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Data Visualization Best Practices Part One: The Three Cardinal Rules

Tags: Columbus

When it comes to visualizing data, there are so many options available to developers. With visualization solutions like Power BI and Tableau, creating visuals for use in reports and dashboards is easier than ever, but with this luxury comes a whole new issue. How do you best visualize data? Much like those pesky multiple choice problems from school (or technical certification exams), you have to choose the best answer, regardless of the number of answers that might be technically correct. The best data visualization is one that can be interpreted quickly, is intuitive, and supports actionable analysis. It provides measurable value to the user. To create a visual that meets these standards, follow these Cardinal rules:

  1. Keep it simple, but not stupid. Don’t overload a visual, report, or dashboard with more information than is needed, but make it smart. This requires a delicate balance of conveying enough information to yield value, without overdoing it. With the large amount of options and customizations available for visualizations, as developers it’s only natural to want to try them all.  While the ability to make pie charts on top of a map on top of another chart with dozens of colors might seem cool, it could overcrowd your visual, making it difficult for users to extract what they actually want from it.  To make information easier to digest, either cut back on what is displayed in a visual or break data out into multiple visuals. A visualization should have enough context to allow it to stand alone, but should not force the user to sift through extraneous detail to find the information they need.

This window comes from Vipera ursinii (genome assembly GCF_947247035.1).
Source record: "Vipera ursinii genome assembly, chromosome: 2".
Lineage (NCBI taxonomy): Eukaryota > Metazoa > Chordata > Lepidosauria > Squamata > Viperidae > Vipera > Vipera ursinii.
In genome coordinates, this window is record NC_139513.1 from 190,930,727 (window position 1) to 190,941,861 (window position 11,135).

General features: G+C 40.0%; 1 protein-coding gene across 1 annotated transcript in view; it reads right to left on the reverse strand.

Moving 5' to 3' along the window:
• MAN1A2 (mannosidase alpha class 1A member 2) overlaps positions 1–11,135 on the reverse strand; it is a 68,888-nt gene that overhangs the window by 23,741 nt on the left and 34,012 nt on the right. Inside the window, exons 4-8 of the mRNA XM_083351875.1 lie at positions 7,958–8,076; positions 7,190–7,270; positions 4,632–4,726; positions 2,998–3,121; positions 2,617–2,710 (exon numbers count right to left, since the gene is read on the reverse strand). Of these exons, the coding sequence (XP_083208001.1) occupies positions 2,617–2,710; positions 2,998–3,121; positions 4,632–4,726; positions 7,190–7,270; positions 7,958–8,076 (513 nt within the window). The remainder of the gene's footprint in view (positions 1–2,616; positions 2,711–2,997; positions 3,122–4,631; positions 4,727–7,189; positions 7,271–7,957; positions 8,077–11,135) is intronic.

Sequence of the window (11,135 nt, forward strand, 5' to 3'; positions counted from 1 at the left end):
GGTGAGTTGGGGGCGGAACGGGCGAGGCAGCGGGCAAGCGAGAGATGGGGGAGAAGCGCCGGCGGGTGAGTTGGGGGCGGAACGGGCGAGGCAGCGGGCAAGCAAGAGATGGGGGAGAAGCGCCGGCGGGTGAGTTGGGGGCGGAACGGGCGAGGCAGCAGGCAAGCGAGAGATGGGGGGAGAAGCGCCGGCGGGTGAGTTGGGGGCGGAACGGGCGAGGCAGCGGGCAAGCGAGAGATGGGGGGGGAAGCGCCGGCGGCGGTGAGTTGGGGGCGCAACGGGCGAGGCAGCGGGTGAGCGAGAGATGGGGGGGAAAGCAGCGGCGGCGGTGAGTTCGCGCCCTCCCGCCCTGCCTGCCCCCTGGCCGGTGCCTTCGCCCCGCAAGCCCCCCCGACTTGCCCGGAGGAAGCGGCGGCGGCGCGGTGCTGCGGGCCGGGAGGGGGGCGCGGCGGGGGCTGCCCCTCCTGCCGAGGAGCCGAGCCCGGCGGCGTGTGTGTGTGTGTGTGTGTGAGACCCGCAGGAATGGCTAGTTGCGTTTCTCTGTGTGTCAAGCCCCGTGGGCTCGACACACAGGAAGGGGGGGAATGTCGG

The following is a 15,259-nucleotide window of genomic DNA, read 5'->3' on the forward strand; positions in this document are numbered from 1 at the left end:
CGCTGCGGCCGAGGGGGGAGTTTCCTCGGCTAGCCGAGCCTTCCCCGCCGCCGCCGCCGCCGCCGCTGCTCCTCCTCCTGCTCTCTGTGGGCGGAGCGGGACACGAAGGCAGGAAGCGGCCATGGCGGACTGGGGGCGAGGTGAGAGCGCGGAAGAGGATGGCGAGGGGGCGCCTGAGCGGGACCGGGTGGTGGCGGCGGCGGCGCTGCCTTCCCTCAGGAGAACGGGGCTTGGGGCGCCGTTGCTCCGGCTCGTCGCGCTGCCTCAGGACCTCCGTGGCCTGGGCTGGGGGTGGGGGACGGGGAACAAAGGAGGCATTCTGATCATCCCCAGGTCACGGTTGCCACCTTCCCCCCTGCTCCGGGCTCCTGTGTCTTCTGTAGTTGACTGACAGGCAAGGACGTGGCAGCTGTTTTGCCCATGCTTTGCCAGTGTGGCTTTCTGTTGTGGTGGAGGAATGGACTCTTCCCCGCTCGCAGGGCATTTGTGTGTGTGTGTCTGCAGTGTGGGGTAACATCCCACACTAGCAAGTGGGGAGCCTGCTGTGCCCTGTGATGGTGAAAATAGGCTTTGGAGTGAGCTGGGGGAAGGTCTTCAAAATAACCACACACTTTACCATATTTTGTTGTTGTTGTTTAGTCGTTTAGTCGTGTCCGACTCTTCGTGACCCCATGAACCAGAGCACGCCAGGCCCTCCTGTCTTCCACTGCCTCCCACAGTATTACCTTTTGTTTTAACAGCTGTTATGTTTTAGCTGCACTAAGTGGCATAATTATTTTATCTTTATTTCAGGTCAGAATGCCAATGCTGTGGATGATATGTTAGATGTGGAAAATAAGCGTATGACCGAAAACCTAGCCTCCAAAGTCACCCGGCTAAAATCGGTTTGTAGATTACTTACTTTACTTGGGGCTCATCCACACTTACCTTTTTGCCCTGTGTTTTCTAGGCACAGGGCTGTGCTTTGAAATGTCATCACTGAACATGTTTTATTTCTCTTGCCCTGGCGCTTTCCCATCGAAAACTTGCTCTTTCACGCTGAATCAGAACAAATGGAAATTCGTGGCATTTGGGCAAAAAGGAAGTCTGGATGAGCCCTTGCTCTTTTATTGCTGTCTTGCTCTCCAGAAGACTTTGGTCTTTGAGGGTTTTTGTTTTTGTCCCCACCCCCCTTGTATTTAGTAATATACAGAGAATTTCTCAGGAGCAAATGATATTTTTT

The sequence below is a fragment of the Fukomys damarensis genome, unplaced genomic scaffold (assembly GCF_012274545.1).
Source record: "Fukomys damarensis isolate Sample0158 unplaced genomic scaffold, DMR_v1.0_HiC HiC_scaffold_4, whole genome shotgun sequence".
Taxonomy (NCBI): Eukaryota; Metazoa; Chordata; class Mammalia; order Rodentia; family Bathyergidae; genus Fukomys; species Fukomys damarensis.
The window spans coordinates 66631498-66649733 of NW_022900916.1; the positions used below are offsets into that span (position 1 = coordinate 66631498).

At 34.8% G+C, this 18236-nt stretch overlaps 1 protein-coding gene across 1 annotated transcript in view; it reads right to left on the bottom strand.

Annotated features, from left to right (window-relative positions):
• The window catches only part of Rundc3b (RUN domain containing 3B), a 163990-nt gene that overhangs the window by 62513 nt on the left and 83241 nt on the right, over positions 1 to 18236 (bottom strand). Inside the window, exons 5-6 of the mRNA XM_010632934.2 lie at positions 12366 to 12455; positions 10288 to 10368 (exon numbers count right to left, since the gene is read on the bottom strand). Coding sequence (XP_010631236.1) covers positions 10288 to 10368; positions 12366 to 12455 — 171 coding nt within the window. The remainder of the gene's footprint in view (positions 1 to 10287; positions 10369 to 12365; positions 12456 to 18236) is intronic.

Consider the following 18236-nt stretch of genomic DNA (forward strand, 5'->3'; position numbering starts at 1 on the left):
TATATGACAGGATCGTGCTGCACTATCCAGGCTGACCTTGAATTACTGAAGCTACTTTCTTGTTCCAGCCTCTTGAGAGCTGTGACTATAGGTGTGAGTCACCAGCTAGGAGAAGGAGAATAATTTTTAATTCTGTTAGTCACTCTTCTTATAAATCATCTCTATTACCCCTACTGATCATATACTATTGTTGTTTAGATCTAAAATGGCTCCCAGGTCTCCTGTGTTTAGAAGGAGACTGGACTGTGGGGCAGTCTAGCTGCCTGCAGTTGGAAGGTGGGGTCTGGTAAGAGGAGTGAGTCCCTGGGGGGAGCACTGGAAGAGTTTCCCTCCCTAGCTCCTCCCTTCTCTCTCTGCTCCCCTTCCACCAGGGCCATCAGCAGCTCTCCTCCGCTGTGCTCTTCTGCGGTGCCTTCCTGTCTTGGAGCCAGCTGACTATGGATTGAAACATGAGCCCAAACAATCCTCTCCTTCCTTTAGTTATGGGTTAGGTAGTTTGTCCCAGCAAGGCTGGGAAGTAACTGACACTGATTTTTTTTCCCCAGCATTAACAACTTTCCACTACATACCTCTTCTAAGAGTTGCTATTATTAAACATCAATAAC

2. Emphasize important data. The most important data should immediately draw the user’s eye. People read left to right, top to bottom, and are naturally attracted to the largest and brightest item on a page—use this to your advantage. If it will be in a report or dashboard with multiple visualizations, make it stand out by making it larger and placing it near the top left-hand corner. Tableau has a useful graphic that shows where the most important parts of a dashboard are. Essentially, the top left hand corner and dead center are where our eyes gravitate first. The bottom right corner is typically the most ignored space on a dashboard. Users want to be able to gather important information quickly, and making vital data stand out with size, color, and thoughtful placement supports this.

  3. Focus on your audience. Work closely with intended users, and understand what actions they want to be able to take based on the data they consume.  This will point you, as the developer, in the right direction for creating a meaningful and valuable visualization. If the visual doesn’t portray what the user needs, it doesn’t matter how nice it looks, how many interactive features it has, or how hard you worked on it—it doesn’t work.

Whether you are creating a single visualization, or an entire report or dashboard, all of these rules apply. They may seem basic, but developers often miss the mark by violating one or more of these guidelines. Although there is much more to be said on the topic, keeping these principles in mind will start you on the path to creating great data visualizations. 

Stay tuned for a post discussing common data visualization mistakes and how to avoid them …


About The Author

Data Solutions Consultant

Lindsay is a Data Solutions Consultant at the Columbus branch of Cardinal Solutions. She has experience in all aspects of the Business Intelligence life cycle, from data modeling and ETL to report and dashboard creation.